, Volume 194, Issue 1–2, pp 29–39 | Cite as

Atomic force microscopy of pollen grains, cellulose microfibrils, and protoplasts

  • N. N. van der Wel
  • C. A. J. Putman
  • S. J. T. van Noort
  • B. G. de Grooth
  • A. M. C. Emons


Atomic force microscopy (AFM) holds unique prospects for biological microscopy, such as nanometer resolution and the possibility of measuring samples in (physiological) solutions. This article reports the results of an examination of various types of plant material with the AFM. AFM images of the surface of pollen grains ofKalanchoe blossfeldiana andZea mays were compared with field emission scanning electron microscope (FESEM) images. AFM reached the same resolutions as FESEM but did not provide an overall view of the pollen grains. Using AFM in torsion mode, however, it was possible to reveal differences in friction forces of the surface of the pollen grains. Cellulose microfibrils in the cell wall of root hairs ofRaphanus sativus andZ. mays were imaged using AFM and transmission electron microscopy (TEM). Imaging was performed on specimens from which the wall matrix had been extracted. The cell wall texture of the root hairs was depicted clearly with AFM and was similar to the texture known from TEM. It was not possible to resolve substructures in a single microfibril. Because the scanning tip damaged the fragile cells, it was not possible to obtain images of living protoplasts ofZ. mays, but images of fixed and dried protoplasts are shown. We demonstrate that AFM of plant cells reaches resolutions as obtained with FESEM and TEM, but obstacles still have to be overcome before imaging of living protoplasts in physiological conditions can be realized.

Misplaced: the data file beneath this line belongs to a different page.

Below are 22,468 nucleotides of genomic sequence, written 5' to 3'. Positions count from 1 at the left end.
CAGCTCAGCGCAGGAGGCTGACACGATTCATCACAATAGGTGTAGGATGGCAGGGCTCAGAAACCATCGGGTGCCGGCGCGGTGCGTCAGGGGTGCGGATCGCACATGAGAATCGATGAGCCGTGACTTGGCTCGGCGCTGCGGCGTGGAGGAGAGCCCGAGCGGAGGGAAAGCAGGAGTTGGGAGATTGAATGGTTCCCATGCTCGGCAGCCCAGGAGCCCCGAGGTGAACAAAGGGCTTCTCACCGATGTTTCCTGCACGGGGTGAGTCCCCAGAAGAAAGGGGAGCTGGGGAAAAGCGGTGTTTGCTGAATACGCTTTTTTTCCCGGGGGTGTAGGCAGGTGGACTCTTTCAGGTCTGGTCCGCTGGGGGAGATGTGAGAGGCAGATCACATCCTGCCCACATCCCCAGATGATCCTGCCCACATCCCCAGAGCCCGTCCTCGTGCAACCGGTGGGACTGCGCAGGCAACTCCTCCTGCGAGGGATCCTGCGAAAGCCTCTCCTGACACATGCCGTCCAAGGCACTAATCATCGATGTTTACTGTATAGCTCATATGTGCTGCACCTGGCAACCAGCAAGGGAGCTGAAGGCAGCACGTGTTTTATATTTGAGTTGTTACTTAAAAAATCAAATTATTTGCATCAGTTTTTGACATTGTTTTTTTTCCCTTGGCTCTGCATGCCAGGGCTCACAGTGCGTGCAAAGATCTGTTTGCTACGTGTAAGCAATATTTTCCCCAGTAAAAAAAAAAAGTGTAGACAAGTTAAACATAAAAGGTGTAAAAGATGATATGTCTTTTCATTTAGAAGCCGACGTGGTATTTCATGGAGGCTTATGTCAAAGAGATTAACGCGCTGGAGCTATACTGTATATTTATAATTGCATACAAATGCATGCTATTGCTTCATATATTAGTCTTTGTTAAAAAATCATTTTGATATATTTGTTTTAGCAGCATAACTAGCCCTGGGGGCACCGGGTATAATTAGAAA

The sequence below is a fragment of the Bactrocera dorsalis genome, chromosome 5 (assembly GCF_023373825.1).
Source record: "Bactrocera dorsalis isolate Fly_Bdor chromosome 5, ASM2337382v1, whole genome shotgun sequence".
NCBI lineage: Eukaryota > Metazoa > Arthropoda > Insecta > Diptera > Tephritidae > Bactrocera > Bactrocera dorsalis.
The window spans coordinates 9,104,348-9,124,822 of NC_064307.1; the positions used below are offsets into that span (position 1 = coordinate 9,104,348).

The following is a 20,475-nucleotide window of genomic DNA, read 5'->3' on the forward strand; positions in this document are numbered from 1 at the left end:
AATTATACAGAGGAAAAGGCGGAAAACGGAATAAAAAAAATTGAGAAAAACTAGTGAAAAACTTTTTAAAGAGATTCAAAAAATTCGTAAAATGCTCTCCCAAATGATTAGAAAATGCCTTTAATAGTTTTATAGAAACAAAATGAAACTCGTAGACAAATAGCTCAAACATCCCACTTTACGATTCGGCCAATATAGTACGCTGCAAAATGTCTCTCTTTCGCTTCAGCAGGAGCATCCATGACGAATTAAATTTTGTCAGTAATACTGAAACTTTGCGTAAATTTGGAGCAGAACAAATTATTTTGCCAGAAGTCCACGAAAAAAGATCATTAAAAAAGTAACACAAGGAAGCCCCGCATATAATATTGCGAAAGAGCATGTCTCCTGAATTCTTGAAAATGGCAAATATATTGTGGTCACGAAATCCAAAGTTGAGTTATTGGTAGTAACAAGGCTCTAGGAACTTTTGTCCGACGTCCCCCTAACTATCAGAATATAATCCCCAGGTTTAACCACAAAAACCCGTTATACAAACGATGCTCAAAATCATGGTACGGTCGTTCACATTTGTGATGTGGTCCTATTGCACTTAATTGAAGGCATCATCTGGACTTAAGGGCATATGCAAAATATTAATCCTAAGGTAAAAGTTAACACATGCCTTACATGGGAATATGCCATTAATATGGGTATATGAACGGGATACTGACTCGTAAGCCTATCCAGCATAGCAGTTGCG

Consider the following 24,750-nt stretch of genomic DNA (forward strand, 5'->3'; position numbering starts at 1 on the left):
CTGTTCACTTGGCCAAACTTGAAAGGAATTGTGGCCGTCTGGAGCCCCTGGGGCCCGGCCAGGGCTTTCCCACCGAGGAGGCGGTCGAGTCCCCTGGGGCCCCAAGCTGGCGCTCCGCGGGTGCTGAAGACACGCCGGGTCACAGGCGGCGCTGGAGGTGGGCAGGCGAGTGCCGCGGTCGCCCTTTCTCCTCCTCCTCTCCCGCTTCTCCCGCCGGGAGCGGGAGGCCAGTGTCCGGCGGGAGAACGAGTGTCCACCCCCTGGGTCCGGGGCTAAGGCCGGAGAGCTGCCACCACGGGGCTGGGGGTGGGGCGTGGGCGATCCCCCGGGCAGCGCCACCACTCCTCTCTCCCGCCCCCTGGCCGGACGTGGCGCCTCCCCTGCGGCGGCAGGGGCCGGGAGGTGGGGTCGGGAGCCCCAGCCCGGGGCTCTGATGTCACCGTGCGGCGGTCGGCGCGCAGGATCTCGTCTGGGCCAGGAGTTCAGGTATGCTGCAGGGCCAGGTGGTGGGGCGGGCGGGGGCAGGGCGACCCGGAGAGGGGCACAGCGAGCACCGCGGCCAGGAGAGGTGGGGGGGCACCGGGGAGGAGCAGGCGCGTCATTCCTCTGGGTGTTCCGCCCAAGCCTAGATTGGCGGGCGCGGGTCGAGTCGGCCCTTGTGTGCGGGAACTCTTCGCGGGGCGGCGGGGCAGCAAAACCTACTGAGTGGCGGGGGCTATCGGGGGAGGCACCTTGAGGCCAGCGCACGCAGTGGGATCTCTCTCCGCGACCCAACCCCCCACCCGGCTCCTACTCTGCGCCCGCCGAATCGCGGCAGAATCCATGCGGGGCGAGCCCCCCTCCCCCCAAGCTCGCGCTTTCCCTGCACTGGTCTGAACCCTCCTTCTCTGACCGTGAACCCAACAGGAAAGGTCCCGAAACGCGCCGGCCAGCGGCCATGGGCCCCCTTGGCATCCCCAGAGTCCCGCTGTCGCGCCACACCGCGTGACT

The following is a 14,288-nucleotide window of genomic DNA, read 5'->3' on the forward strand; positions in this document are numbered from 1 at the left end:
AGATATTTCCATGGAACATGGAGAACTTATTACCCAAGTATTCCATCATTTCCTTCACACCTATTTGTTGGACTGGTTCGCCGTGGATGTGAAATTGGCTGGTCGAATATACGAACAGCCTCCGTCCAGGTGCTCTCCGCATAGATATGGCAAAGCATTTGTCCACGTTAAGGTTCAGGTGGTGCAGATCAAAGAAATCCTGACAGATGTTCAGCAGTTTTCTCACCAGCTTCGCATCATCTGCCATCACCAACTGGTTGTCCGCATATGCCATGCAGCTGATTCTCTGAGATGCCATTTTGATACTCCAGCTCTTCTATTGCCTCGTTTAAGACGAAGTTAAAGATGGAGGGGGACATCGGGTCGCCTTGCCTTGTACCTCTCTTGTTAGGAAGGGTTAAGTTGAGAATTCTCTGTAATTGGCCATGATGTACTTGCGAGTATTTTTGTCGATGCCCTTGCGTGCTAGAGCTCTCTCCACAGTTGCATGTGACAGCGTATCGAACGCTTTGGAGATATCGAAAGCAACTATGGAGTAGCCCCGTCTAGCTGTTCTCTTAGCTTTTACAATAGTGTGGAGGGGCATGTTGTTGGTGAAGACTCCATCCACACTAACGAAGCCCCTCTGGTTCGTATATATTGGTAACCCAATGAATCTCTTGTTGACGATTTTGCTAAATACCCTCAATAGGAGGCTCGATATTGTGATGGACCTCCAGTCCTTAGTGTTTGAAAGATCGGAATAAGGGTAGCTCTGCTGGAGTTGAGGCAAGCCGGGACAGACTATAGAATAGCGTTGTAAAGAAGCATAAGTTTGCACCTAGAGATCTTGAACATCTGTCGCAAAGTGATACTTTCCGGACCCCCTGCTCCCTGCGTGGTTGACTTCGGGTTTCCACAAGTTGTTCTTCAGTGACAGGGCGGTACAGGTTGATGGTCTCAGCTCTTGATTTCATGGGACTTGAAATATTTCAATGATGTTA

Atomic force microscope Cell wall texture Cellulose microfibrils Pollen grains Protoplasts 



atomic force microscope


field emission scanning electron microscope


pyrolysis mass spectrometry


transmission electron microscope


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Copyright information

© Springer-Verlag 1996

Authors and Affiliations

  • N. N. van der Wel
    • 1
  • C. A. J. Putman
    • 2
  • S. J. T. van Noort
    • 2
  • B. G. de Grooth
    • 2
  • A. M. C. Emons
    • 1
  1. 1.Department of Plant Cytology and MorphologyWageningen Agricultural UniversityDB WageningenThe Netherlands
  2. 2.Department of Applied PhysicsUniversity of TwenteEnschede

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